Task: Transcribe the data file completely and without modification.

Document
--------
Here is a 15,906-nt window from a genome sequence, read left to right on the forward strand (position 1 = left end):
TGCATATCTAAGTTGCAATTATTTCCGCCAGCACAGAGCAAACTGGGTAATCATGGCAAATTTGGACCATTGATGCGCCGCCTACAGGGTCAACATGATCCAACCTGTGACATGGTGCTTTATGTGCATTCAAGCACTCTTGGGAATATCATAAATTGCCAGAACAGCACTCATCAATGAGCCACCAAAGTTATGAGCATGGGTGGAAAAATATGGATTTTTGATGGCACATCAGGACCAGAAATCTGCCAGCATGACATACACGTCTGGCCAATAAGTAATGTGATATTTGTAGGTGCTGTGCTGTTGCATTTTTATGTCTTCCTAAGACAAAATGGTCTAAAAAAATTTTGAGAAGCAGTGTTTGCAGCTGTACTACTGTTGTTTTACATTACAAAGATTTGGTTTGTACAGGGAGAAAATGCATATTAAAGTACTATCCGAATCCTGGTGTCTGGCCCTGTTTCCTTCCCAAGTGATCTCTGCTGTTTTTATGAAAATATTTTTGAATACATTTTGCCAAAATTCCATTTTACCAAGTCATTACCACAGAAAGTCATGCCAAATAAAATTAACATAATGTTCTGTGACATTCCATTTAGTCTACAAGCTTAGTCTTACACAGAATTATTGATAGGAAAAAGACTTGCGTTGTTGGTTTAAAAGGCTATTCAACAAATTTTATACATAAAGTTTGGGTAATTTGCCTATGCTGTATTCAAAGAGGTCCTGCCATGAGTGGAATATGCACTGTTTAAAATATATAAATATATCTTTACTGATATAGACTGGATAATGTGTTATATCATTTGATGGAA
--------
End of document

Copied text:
Here is a 15,906-nt window from a genome sequence, read left to right on the forward strand (position 1 = left end):
TGCATATCTAAGTTGCAATTATTTCCGCCAGCACAGAGCAAACTGGGTAATCATGGCAAATTTGGACCATTGATGCGCCGCCTACAGGGTCAACATGATCCAACCTGTGACATGGTGCTTTATGTGCATTCAAGCACTCTTGGGAATATCATAAATTGCCAGAACAGCACTCATCAATGAGCCACCAAAGTTATGAGCATGGGTGGAAAAATATGGATTTTTGATGGCACATCAGGACCAGAAATCTGCCAGCATGACATACACGTCTGGCCAATAAGTAATGTGATATTTGTAGGTGCTGTGCTGTTGCATTTTTATGTCTTCCTAAGACAAAATGGTCTAAAAAAATTTTGAGAAGCAGTGTTTGCAGCTGTACTACTGTTGTTTTACATTACAAAGATTTGGTTTGTACAGGGAGAAAATGCATATTAAAGTACTATCCGAATCCTGGTGTCTGGCCCTGTTTCCTTCCCAAGTGATCTCTGCTGTTTTTATGAAAATATTTTTGAATACATTTTGCCAAAATTCCATTTTACCAAGTCATTACCACAGAAAGTCATGCCAAATAAAATTAACATAATGTTCTGTGACATTCCATTTAGTCTACAAGCTTAGTCTTACACAGAATTATTGATAGGAAAAAGACTTGCGTTGTTGGTTTAAAAGGCTATTCAACAAATTTTATACATAAAGTTTGGGTAATTTGCCTATGCTGTATTCAAAGAGGTCCTGCCATGAGTGGAATATGCACTGTTTAAAATATATAAATATATCTTTACTGATATAGACTGGATAATGTGTTATATCATTTGATGGAA